Tsunami waves are not necessarily caused by earthquakes.  (In fact, the largest wave ever recorded anywhere on Earth was a tsunami wave caused by an enormous landslide, in a place called Lituya Bay, in the Inside Passage.)   Tidewater glaciers are particularly good at creating lots of miniature tsunami waves.   When a big piece of ice is calved off (and by big, I mean something the size of an office building), the water in front of the ice rises so high, and so quickly, that calling it a wave does not do the phenomenon justice.   It is more like the water in front of the glacier suddenly decides that it wants to be thirty or forty feet higher than the water everywhere else.  Which is another great reason why kayaks should never go closer than a mile from the face of a tidewater glacier.   Even if you are too far away for calving ice to hit you directly, the giant tidal waves can make life very interesting for someone in a 14-foot plastic boat.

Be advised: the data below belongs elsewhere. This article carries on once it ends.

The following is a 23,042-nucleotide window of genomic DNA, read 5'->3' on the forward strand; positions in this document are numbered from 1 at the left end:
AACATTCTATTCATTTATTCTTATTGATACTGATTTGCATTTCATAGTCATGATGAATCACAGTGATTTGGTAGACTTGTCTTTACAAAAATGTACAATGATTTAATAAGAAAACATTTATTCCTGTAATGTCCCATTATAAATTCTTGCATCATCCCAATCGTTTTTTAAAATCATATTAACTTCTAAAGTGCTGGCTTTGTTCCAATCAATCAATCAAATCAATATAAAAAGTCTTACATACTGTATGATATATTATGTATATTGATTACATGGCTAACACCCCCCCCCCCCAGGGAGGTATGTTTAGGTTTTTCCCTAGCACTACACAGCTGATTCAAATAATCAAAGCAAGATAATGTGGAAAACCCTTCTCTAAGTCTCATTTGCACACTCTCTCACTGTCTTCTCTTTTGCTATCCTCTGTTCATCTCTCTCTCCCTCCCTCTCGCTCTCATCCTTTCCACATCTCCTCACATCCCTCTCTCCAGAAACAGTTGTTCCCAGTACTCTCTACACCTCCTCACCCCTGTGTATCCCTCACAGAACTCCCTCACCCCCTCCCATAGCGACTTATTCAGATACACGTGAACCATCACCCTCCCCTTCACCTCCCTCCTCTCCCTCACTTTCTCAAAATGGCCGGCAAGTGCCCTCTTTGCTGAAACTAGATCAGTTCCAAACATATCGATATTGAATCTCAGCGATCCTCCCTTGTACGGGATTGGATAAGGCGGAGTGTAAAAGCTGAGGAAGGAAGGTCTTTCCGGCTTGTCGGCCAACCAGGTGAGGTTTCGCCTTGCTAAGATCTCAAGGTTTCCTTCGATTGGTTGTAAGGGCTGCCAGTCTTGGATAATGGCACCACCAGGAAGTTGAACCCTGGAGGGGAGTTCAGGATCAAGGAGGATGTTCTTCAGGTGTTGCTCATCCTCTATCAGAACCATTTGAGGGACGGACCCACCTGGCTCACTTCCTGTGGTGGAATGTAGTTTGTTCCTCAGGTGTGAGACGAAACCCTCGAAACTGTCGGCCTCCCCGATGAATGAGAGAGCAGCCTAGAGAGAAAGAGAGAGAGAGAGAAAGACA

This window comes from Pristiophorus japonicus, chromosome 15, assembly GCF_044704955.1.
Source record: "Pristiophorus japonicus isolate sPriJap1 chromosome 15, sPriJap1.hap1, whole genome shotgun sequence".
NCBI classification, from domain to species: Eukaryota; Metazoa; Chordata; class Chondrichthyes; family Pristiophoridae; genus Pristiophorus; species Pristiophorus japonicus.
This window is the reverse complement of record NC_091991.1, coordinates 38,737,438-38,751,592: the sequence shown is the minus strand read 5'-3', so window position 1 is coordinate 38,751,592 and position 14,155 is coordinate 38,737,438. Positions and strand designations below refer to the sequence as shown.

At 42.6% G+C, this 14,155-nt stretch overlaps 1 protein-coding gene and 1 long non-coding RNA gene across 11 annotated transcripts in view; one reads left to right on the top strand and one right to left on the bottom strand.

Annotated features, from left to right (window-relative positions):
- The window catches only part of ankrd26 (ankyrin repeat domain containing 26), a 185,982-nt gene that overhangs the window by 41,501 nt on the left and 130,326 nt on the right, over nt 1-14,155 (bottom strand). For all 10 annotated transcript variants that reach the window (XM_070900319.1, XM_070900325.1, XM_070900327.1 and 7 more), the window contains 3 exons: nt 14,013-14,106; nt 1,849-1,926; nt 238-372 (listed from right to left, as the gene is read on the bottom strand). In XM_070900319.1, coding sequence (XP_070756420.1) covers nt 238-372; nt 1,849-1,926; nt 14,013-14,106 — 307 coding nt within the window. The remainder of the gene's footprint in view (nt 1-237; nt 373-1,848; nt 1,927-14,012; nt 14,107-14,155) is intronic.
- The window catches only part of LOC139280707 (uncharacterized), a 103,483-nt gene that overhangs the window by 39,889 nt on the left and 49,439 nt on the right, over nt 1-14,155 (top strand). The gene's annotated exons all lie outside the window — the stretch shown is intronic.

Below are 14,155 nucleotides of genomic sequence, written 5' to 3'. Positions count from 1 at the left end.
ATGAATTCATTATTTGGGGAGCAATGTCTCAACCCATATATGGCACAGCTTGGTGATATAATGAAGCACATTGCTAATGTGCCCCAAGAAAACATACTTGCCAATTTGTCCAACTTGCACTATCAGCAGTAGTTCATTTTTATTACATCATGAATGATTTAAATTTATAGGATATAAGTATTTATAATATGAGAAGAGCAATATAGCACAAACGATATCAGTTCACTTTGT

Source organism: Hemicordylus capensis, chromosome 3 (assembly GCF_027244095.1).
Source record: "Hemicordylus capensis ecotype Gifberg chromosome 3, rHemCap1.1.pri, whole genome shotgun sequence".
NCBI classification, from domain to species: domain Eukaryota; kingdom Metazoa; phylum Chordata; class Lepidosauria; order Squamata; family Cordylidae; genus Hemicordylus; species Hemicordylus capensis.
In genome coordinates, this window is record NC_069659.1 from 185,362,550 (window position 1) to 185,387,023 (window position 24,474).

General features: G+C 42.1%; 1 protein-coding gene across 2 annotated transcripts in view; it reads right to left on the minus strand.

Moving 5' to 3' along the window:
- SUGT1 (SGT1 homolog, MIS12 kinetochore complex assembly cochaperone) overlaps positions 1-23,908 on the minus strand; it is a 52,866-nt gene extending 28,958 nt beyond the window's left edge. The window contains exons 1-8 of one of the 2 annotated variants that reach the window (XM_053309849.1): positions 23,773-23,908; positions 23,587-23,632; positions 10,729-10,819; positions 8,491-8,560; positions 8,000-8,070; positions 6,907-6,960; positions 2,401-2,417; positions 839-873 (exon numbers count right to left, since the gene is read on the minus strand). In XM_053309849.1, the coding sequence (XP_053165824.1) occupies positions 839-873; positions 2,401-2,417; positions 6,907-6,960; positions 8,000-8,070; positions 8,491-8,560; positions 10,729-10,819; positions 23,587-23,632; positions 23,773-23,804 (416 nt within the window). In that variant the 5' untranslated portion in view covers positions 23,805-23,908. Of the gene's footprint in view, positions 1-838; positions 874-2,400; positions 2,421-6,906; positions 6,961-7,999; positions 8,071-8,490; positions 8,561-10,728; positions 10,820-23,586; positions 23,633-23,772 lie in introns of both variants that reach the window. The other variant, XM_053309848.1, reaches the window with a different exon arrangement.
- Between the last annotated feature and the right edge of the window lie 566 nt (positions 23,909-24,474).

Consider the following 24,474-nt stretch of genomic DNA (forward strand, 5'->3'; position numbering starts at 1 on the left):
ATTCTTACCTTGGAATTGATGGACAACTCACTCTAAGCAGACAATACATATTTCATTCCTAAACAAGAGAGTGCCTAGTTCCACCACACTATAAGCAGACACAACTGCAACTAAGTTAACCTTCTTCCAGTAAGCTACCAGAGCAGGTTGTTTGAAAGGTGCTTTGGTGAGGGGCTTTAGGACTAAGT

One of my colleagues at the Iceberg Lodge’s parent company used to work as a sea kayak guide in Prince William Sound.   There was a particular bluff overlooking the Columbia Glacier that her company used as a lunch spot.   It was about thirty feet above the water, and far enough from the face of the glacier that no one worried about the bluff being swamped by calving.   Until one day a tour arrived at the lunch spot, and sitting on the bluff next to them was an iceberg the size of a compact car.   One can only speculate on what sort of cataclysmic calving event created a wave powerful enough to throw an iceberg that far up a hill.  But it’s a good example of how powerful, and unpredictable, glaciers can be.